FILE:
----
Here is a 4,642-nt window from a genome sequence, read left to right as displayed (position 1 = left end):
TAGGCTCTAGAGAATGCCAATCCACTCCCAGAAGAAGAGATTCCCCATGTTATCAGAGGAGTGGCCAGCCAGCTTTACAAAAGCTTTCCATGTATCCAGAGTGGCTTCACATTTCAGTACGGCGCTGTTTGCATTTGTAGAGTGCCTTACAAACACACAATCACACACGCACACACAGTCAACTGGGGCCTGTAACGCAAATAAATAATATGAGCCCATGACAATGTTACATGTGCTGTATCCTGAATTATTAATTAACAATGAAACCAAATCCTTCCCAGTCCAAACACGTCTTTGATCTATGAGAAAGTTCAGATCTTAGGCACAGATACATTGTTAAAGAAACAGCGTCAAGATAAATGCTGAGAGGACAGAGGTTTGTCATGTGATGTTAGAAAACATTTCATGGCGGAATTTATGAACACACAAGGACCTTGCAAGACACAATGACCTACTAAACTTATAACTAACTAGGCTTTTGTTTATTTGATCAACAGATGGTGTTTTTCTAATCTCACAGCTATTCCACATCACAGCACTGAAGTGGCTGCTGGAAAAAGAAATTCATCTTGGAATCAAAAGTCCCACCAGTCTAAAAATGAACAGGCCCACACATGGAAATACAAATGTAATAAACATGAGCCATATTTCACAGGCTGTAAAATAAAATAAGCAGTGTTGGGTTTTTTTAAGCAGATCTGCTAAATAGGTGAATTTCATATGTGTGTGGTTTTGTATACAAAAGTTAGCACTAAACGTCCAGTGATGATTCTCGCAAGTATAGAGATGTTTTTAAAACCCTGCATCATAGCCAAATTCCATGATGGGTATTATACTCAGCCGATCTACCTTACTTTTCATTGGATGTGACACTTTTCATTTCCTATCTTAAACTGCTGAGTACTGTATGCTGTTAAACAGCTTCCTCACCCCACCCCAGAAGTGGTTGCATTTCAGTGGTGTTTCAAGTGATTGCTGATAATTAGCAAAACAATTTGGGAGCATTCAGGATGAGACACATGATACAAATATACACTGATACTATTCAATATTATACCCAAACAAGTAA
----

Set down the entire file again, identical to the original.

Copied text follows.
Here is a 4,642-nt window from a genome sequence, read left to right as displayed (position 1 = left end):
TAGGCTCTAGAGAATGCCAATCCACTCCCAGAAGAAGAGATTCCCCATGTTATCAGAGGAGTGGCCAGCCAGCTTTACAAAAGCTTTCCATGTATCCAGAGTGGCTTCACATTTCAGTACGGCGCTGTTTGCATTTGTAGAGTGCCTTACAAACACACAATCACACACGCACACACAGTCAACTGGGGCCTGTAACGCAAATAAATAATATGAGCCCATGACAATGTTACATGTGCTGTATCCTGAATTATTAATTAACAATGAAACCAAATCCTTCCCAGTCCAAACACGTCTTTGATCTATGAGAAAGTTCAGATCTTAGGCACAGATACATTGTTAAAGAAACAGCGTCAAGATAAATGCTGAGAGGACAGAGGTTTGTCATGTGATGTTAGAAAACATTTCATGGCGGAATTTATGAACACACAAGGACCTTGCAAGACACAATGACCTACTAAACTTATAACTAACTAGGCTTTTGTTTATTTGATCAACAGATGGTGTTTTTCTAATCTCACAGCTATTCCACATCACAGCACTGAAGTGGCTGCTGGAAAAAGAAATTCATCTTGGAATCAAAAGTCCCACCAGTCTAAAAATGAACAGGCCCACACATGGAAATACAAATGTAATAAACATGAGCCATATTTCACAGGCTGTAAAATAAAATAAGCAGTGTTGGGTTTTTTTAAGCAGATCTGCTAAATAGGTGAATTTCATATGTGTGTGGTTTTGTATACAAAAGTTAGCACTAAACGTCCAGTGATGATTCTCGCAAGTATAGAGATGTTTTTAAAACCCTGCATCATAGCCAAATTCCATGATGGGTATTATACTCAGCCGATCTACCTTACTTTTCATTGGATGTGACACTTTTCATTTCCTATCTTAAACTGCTGAGTACTGTATGCTGTTAAACAGCTTCCTCACCCCACCCCAGAAGTGGTTGCATTTCAGTGGTGTTTCAAGTGATTGCTGATAATTAGCAAAACAATTTGGGAGCATTCAGGATGAGACACATGATACAAATATACACTGATACTATTCAATATTATACCCAAACAAGTAA